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J Exerc Rehabil > Volume 14(4);2018 > Article
Yoshida, Yuda, Yokoyama, and Hayano: Evaluation of nocturnal heart rate variability for strenuous exercise day using wearable photoelectric pulse wave sensor

Abstract

In this study, we examined whether or not the strenuous exercise in the evening change nocturnal heart rate variability (HRV) and recovers. Subjects were 8 healthy men belonging to the mature futsal team (age: 35±3 years) and Futsal was held from 5:00 p.m. to 6:30 p.m. on Sunday. Pulse waves during sleeping were measured at home on exercise day and on control day. The mean pulse interval (MPI), standard deviation pulse interval (SDPI), low frequency component (LF, 0.04–0.15 Hz), high frequency component (HF, 0.15–0.45 Hz) and the ratio of LF to HF (LF/HF) were calculated from pulse interval time series every 30 min. As a result, MPI, SDPI, LF, HF of exercise day were significantly lower than control day (P<0.0001). LF/HF of exercise day was significantly higher than control day (P<0.05). Regarding change of HRV for every 30 min, MPI (P<0.05), SDPI (P=0.0003), LF (P=0.0038), HF (P<0.05) were observed significant changes. MPI and HF before wake-up did not reach the level of control day. It is thought that strenuous exercise in the evening promotes sympathetic nervous activity during night sleep and suggesting that pulse rate and HRV have not recovered by the wake-up time.

INTRODUCTION

Physical activity has been reported to control cardiovascular risk factors such as obesity, diabetes mellitus, hypertension, and so on (Dhutia and Sharma, 2015). During the leisure time, the mortality rate of people with high physical activity is lower than the mortality rate of people with low physical activity (Arem et al., 2015; Liu et al., 2018). According to World Health Statistics 2016, Japan’s healthy life expectancy is the world’s No. 1 (83.7 years), and relationship between health life expectancy (World Health Organization, 2016) and heart rate variability (HRV) has also been reported from Japanese Holter electrocardiogram big data (Yuda et al., 2017). HRV reflects autonomic nervous activity, and decline of HRV is recognized as cardiovascular risk and mortality risk (Task Force of the European Society of Cardiology and the North American Society of Pacing and Electrophysiology, 1996).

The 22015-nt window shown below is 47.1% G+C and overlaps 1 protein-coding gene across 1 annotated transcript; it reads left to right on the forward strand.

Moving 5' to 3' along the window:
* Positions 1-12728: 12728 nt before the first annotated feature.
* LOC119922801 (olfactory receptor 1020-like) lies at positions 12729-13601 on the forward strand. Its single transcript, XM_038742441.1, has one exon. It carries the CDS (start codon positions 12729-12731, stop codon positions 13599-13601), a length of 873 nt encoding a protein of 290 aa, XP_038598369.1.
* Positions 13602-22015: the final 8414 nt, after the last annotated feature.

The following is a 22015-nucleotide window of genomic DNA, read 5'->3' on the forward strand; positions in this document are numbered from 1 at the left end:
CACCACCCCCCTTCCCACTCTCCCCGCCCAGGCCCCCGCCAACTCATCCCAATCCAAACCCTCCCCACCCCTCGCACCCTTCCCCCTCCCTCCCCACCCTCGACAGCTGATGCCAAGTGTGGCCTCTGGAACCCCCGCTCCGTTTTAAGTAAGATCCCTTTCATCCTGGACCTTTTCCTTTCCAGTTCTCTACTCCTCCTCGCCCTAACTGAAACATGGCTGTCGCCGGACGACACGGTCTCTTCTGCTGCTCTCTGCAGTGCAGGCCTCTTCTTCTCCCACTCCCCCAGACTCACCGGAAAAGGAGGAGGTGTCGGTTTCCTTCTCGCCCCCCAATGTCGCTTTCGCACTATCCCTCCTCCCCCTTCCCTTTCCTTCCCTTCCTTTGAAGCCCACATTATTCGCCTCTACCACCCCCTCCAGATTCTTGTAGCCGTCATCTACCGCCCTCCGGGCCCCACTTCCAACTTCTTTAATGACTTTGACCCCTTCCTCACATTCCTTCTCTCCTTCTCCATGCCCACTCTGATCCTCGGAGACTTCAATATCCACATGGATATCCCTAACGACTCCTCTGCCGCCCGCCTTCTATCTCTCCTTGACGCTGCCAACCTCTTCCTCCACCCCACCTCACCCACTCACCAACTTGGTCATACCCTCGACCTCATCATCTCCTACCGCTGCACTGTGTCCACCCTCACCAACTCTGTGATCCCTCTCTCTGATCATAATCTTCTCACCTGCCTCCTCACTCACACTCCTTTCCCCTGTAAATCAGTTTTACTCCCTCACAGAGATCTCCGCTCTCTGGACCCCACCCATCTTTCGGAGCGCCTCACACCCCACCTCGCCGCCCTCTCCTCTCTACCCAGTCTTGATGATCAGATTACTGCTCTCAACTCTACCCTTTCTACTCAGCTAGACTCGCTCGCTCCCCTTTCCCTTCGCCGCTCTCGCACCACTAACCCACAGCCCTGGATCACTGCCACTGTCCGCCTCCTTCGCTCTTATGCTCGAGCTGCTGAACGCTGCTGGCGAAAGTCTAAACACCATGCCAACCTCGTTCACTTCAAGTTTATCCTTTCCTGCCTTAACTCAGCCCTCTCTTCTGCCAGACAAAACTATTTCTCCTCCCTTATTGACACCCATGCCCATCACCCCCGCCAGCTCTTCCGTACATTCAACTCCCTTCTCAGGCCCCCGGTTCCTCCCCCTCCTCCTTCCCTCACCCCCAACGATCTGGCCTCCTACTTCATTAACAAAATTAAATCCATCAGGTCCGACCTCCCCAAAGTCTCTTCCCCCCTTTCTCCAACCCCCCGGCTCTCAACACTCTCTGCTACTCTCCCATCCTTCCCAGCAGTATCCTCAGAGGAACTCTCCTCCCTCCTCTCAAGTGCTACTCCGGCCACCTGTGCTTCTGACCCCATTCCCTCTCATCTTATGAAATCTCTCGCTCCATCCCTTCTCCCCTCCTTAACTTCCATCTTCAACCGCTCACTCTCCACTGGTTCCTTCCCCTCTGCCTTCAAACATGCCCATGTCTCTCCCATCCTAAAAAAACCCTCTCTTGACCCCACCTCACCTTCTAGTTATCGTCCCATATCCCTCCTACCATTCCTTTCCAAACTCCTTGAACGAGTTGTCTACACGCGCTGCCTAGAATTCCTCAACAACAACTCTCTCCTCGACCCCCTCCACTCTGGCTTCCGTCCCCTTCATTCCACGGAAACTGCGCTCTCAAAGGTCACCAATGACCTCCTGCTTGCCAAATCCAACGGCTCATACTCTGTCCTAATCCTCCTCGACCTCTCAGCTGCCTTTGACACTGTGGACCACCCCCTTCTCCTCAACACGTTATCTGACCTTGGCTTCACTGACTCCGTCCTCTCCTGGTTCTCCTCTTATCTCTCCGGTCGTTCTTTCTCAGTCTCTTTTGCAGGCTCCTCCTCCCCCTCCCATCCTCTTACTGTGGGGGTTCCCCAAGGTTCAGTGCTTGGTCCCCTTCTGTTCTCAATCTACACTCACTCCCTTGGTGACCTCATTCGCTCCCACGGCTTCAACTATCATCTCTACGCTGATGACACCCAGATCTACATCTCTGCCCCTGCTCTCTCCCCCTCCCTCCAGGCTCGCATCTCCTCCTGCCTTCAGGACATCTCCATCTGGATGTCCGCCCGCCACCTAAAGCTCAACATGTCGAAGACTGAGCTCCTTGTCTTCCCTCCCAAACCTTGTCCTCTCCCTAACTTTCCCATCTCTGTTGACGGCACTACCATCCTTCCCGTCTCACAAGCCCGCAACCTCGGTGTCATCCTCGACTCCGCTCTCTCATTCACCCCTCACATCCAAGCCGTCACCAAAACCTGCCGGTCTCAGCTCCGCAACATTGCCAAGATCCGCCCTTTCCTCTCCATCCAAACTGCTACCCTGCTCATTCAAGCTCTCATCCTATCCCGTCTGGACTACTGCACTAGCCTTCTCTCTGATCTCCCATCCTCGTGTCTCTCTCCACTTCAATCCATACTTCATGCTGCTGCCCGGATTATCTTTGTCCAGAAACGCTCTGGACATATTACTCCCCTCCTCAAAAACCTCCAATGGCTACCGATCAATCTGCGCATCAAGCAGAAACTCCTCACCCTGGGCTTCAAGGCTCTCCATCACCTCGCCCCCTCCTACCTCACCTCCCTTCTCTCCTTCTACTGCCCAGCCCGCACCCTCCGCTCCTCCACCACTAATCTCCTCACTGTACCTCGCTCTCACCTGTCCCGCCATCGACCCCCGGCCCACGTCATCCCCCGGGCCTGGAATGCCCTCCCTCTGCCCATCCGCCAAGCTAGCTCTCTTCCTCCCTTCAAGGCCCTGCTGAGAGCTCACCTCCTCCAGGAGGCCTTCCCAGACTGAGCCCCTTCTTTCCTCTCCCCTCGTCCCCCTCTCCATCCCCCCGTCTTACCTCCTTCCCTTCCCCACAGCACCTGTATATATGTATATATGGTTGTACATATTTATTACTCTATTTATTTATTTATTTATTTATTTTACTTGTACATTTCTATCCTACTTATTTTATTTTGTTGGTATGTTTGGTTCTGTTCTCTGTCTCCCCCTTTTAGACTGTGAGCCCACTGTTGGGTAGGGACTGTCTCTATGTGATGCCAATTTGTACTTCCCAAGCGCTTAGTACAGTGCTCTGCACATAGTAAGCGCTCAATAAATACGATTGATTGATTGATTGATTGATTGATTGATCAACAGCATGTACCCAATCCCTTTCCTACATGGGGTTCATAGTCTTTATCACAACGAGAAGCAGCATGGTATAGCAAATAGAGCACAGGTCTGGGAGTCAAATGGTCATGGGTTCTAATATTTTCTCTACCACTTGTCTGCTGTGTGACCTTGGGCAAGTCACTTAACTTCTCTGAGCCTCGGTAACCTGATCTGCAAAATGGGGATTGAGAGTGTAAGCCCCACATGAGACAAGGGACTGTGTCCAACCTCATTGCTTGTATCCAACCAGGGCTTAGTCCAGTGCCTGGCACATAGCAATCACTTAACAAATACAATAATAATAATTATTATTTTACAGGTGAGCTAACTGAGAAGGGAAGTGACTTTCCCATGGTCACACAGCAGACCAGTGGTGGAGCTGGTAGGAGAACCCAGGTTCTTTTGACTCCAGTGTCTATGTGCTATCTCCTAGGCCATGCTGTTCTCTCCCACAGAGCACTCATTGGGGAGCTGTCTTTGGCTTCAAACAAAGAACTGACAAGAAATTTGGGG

Exercise reduces HRV, but changes nocturnal HRV are affected by exercise habits, exercise intensity, time zones. In the previous study, walking and jogging for healthy young during 30 min in the morning did not have a significant influence nocturnal HRV (Yuda et al., 2018). Other studies have reported that moderate exercise and marathon in the afternoon (Myllymäki et al., 2012), and strong exercise in the evening from 6:00 p.m. increase nocturnal heart rate (HR) and lower nocturnal HRV (Hynynen et al., 2010). Generally, although exercise is a beneficial activity, overworking can stress the body and sometimes reduce nocturnal HRV (Driver and Taylor, 2000). Therefore, monitoring the recovery of nocturnal HRV leads to the determination of an appropriate exercise protocol.
In this study, we examined whether or not the strenuous exercise in the evening change nocturnal HRV and recovers. Nocturnal HRV on holiday exercise day and weekday working day was analyzed using wearable photoelectric pulse wave sensor for amateur futsal team in their 30s.

MATERIALS AND METHODS

Subjects

Subjects were 8 healthy men belonging to the mature futsal team (mean±standard deviation: age, 35±3 years; height, 172± 4 cm; weight, 68±6 kg; body mass index, 22.9±1.2 kg/m2). The present study was performed according to the protocol that was approved by the Institutional Review Board of Nagoya City University Graduate School of Medical Sciences and Nagoya City University Hospital (approval number: 60160073).